Beyonc

Why "booty popping" will do to Islamic fundamentalism what rock 'n' roll did to Stalinism.


Thaddeus Russell
August 31, 2006 3:00PM (UTC)

Soviet soldiers returning home from the western front after World War II brought the virus with them. Within a few years, it had infected large portions of the Soviet and Soviet bloc populations. By the late 1940s, the Communist Party leadership feared it would destroy the socialist fatherland from within. But it was not a biological disease that threatened communism. Joseph Stalin and his commissars called it an "amoral infection" in the minds of Soviet youth. It was "American primitivism," "capitalist cultural imperialism" and "bourgeois cosmopolitanism." But it was really African-American culture. It was the same infection that today is spreading underneath the police, the laws and the censors of Islamic regimes.

This month, Beyoncé and Jay-Z's "Déjà vu" is No. 1 on the top 40 of the biggest Muslim nation in the world, Indonesia. Nine of the top 10 songs on the United Arab Emirates singles chart are hip-hop or R&B. Earlier this year Egyptian rappers MTM -- whose hit song "Ummi Musafra" ("My Mother's Away") is about a teenager who holds a dance party while his mother is away on holiday -- were voted best modern Arab act at the first Arabian Music Awards. Several journalists have reported on the vast Iranian black market in Western music and movies of all sorts. And everyone seems to agree that youth in Iran are engaged in widespread rebellion against Islamic sharia law. Tattoos, sneakers, platform shoes, belly rings, and public displays of affection are ubiquitous in the most militantly Islamic republic.

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Muslim leaders are -- rightly -- up in arms over all this. Even the relatively liberal cable channel Al-Jazeera has run several denunciations of rap in particular and of Western cultural penetration in general. Iranian authorities have removed hundreds of illicit satellite dishes that constantly reappear. Earlier this year, President Mahmoud Ahmadinejad banned Western music and the "social corruption" it caused, but was recently forced to call off his crackdown. Meanwhile, according to a memoir just published by Osama bin Laden's former paramour, the al-Qaida leader might have lusted after Whitney Houston, but he considered her music to be the work of the devil.

It's all very familiar. In 1946, soon after Stalin's chief aide warned that jazz would "poison the consciousness of the masses," the Central Committee of the Communist Party ordered all state orchestras to stop playing the music. Also banned were saxophones, wah-wah trumpet mutes, the plucking of bass strings, the deliberate lowering of tones to create "blue notes," and the playing of drums with too much rhythm. Brigades of music patrols monitored theaters and dance halls to ensure that nothing jazzy was being played. Couples caught dancing anything other than the waltz, the polka, or Russian folk dances were subject to arrest. Members of jazz bands were rounded up and sent to Siberian prisons.

Soviet authorities were right to fear jazz, but they could not stop it. Bootleg recordings were sold by the millions on the black market. Stiliagi, or "style hunters," appeared on the streets of all the major cities in the Soviet bloc, wearing zoot suits and ducktails if they were male or tight dresses and bouffant hairdos if they were female. They refused to work and loved to drink, "hang out" and listen to black music. Swing and boogie-woogie were early favorites, then bebop and rhythm and blues.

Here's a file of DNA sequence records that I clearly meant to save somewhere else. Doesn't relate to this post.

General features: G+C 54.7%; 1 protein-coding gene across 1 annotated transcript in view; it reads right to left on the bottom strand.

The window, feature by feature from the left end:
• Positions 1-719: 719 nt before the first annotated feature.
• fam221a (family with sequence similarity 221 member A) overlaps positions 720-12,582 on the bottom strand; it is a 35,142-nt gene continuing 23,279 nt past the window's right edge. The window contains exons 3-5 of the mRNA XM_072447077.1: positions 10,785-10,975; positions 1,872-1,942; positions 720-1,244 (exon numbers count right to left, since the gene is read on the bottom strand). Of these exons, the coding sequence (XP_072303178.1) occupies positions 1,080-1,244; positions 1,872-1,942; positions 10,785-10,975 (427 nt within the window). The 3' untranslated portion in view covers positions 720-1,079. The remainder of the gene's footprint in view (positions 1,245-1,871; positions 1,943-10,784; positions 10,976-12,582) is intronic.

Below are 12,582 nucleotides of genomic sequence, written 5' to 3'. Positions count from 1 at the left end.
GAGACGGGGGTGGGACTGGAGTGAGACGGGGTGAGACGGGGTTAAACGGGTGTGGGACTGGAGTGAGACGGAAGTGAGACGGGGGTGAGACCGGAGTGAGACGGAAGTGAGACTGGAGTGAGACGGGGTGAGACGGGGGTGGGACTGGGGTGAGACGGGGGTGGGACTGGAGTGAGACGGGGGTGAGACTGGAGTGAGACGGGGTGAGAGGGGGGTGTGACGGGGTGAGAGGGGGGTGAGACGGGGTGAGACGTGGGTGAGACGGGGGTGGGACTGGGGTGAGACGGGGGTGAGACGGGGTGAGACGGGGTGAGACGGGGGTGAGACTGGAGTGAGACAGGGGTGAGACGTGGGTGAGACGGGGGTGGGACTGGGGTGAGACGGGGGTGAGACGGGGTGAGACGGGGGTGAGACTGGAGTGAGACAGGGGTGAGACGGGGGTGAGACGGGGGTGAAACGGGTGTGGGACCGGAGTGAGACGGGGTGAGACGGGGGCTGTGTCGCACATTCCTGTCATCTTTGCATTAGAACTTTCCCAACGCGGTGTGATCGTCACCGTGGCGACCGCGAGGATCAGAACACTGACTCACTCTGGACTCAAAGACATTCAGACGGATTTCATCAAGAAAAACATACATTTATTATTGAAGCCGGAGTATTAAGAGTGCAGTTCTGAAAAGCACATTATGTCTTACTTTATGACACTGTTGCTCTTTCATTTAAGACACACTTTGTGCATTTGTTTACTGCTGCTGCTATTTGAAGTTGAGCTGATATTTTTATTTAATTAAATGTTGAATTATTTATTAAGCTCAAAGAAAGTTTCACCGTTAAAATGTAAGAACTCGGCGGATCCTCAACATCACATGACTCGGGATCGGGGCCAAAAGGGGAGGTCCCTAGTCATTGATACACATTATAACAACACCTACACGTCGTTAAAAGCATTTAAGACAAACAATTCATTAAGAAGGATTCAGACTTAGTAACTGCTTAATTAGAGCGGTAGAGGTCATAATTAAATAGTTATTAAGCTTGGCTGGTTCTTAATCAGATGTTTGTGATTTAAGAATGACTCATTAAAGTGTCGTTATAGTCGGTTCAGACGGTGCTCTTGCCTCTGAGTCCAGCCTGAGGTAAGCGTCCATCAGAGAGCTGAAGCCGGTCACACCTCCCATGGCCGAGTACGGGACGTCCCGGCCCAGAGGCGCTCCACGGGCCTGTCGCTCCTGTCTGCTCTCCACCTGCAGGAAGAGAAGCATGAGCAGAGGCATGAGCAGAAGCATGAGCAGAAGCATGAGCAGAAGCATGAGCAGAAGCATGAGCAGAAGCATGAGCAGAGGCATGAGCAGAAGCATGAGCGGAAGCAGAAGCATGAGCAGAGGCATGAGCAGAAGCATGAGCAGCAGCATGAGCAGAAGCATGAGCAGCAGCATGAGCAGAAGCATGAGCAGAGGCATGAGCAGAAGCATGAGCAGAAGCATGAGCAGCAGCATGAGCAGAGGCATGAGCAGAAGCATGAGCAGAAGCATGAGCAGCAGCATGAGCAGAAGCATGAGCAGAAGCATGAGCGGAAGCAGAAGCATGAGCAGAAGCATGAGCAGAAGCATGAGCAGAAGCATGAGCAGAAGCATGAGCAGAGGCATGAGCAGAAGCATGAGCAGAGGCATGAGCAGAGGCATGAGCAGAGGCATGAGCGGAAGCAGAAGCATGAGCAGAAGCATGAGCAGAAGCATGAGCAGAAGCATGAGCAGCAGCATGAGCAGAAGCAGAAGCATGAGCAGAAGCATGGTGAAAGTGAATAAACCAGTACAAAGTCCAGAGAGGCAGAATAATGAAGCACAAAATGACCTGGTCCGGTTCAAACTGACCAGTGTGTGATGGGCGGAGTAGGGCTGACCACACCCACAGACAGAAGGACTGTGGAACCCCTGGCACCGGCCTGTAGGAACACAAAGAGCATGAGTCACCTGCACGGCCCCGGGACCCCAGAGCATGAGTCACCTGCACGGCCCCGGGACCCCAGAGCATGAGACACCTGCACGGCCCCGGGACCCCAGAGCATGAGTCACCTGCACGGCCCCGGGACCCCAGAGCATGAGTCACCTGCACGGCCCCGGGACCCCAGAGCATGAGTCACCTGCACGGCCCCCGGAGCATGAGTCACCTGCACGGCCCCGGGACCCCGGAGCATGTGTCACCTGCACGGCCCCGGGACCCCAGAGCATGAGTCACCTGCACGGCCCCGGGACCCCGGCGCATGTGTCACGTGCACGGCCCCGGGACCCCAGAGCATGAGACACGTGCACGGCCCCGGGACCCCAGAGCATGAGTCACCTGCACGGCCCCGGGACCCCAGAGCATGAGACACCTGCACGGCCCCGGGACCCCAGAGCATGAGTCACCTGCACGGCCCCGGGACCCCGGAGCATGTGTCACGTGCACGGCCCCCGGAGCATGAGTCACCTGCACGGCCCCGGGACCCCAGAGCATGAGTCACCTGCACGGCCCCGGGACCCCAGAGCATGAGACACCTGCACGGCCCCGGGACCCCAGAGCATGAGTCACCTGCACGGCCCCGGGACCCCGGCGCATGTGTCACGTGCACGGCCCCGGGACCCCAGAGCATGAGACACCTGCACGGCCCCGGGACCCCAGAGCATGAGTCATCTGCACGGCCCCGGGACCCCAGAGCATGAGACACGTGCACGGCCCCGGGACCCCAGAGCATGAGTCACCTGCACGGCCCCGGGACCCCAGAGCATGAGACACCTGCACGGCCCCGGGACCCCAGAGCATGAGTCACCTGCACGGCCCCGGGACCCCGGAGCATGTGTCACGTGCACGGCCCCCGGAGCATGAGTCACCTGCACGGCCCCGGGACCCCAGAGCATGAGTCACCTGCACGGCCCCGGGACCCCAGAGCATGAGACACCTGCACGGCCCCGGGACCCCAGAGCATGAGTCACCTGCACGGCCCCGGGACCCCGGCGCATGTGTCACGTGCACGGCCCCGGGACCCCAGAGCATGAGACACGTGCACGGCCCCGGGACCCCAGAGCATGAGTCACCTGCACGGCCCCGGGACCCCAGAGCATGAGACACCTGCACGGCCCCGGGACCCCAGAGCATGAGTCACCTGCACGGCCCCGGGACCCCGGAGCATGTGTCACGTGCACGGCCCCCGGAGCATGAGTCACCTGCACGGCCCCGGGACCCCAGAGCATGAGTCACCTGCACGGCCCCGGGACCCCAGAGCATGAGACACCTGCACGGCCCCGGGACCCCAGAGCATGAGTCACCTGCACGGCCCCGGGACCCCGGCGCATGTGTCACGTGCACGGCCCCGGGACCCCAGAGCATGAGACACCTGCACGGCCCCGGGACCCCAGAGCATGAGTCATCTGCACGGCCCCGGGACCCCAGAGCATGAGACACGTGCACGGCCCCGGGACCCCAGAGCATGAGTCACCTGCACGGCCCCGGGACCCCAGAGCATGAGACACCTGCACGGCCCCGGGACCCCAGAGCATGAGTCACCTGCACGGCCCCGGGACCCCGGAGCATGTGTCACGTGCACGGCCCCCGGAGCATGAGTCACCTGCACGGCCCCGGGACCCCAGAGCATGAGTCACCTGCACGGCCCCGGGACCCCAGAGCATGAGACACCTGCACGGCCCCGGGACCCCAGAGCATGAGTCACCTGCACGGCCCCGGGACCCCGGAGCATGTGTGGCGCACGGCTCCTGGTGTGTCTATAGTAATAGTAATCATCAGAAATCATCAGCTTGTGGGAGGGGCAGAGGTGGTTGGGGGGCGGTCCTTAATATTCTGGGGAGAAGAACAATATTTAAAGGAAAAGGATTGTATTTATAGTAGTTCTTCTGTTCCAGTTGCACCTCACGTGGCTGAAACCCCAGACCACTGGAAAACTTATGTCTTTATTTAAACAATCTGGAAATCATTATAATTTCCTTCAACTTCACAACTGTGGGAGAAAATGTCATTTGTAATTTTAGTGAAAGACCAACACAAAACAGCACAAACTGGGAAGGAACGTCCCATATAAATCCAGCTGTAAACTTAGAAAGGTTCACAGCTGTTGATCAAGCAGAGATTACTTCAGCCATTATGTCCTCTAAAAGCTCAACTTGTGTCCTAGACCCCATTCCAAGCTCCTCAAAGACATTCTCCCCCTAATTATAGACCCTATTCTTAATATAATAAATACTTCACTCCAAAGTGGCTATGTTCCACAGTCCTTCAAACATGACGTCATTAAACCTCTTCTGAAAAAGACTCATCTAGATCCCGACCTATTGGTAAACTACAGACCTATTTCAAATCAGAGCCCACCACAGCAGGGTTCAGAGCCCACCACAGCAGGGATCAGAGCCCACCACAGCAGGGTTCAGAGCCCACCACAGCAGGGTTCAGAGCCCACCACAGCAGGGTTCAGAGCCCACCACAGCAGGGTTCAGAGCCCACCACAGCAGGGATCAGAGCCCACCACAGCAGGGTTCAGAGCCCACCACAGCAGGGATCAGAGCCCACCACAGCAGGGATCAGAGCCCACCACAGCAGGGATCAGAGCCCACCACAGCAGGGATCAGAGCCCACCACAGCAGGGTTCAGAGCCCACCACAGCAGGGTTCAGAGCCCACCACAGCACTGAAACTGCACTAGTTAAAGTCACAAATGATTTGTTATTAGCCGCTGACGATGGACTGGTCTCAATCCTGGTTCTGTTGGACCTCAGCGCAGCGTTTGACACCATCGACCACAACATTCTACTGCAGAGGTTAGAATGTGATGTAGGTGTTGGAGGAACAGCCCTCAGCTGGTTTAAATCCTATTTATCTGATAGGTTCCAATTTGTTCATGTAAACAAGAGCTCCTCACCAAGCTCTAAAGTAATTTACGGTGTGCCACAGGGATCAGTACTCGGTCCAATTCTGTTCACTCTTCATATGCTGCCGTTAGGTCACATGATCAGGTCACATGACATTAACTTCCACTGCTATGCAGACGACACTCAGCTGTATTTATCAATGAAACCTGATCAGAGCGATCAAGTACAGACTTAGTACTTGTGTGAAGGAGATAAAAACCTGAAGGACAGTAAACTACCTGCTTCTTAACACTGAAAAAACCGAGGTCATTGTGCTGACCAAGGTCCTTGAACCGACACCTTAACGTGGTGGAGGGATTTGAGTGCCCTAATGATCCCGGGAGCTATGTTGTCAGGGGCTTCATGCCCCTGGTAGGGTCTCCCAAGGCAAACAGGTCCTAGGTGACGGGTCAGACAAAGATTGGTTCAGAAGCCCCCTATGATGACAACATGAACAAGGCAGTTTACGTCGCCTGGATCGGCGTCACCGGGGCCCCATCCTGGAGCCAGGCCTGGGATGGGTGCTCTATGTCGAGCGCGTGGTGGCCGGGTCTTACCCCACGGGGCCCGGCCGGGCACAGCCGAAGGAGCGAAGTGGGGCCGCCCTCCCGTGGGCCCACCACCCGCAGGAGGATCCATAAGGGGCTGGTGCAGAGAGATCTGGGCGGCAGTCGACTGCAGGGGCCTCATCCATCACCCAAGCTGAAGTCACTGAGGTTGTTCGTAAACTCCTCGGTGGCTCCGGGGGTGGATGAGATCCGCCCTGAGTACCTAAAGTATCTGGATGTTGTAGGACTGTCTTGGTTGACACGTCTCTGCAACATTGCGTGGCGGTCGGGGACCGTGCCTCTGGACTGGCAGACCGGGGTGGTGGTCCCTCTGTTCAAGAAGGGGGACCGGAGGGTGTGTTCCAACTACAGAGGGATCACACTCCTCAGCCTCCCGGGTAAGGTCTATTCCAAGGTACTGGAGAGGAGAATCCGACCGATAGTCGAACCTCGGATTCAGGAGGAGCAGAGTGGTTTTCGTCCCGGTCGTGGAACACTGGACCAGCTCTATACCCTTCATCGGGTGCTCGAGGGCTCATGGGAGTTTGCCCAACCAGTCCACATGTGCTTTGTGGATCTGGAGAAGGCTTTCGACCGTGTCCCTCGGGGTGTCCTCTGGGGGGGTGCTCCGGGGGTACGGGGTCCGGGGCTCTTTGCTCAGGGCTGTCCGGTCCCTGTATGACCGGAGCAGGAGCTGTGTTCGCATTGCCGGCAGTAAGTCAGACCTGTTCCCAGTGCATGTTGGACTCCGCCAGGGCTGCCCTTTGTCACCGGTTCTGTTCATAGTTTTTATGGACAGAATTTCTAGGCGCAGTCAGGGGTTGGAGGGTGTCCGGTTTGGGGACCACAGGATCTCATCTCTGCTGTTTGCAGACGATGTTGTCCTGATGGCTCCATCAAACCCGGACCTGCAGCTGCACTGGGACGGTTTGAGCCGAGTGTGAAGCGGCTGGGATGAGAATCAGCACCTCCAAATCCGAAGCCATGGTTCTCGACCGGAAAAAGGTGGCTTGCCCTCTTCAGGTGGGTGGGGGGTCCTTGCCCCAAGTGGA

Unfortunately for the Communist leadership, the emergence of jazz fans in the Soviet bloc was only the beginning of a process that ended in 1991. The historian Julia Hessler has written that, "in a real sense, the stiliagi heralded the advent of an individualistic, self-expressive approach to consumption characteristic of the consumer societies of the postwar West." Not only did this "vulgar" and "decadent" culture continue to spread, but as the '50s ended it mutated into something even worse -- rock 'n' roll.

The introduction of reel-to-reel tape recorders in the 1960s helped create a vast underground culture of fans of rock, rhythm and blues, and later disco and hip-hop. In 1968 the newspaper Sovetskaia Rossia warned: "The epidemic of bawdy and vulgar songs copied from tape recorders is spreading faster than a flu virus." By far the biggest dance during the Khrushchev era was the twist, which had been introduced in the United States by the black rocker Chubby Checker. In Czechoslovakia alone, there were an estimated 200 "twist ensembles" that performed the dance in underground theaters. Increasingly, however, Soviet bloc youth listened to native musicians who made the music their own.

Though they avoided the explicit racism of their capitalist rivals, Communist authorities clearly understood the source of the corruption. A Bulgarian newspaper called young rockers "arrogant monkeys, dropped into our midst as if from a foreign zoo." Soviet cultural magazines referred to jazz and rock as "mud music" produced by an "ape culture." East German Communists more frankly dismissed it as "Negermusik." But the youth in those countries apparently took the association with African-Americans as a compliment. The first rock band in Poland, formed in 1958, was originally named Rhythm and Blues and subsequently changed its name to the Reds and Blacks.

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By the 1970s, desire for music frequently turned to hatred for the USSR. Riots broke out at several rock concerts, where the targets were usually authorities who attempted to stop the performances. Then disco swept the Soviet bloc, soon after it was created in black gay New York City nightclubs. It was particularly popular in the Baltic republics, where dance clubs were the sites of several uprisings against the police. A Latvian newspaper called the country's 300 discos the "incubators of violence."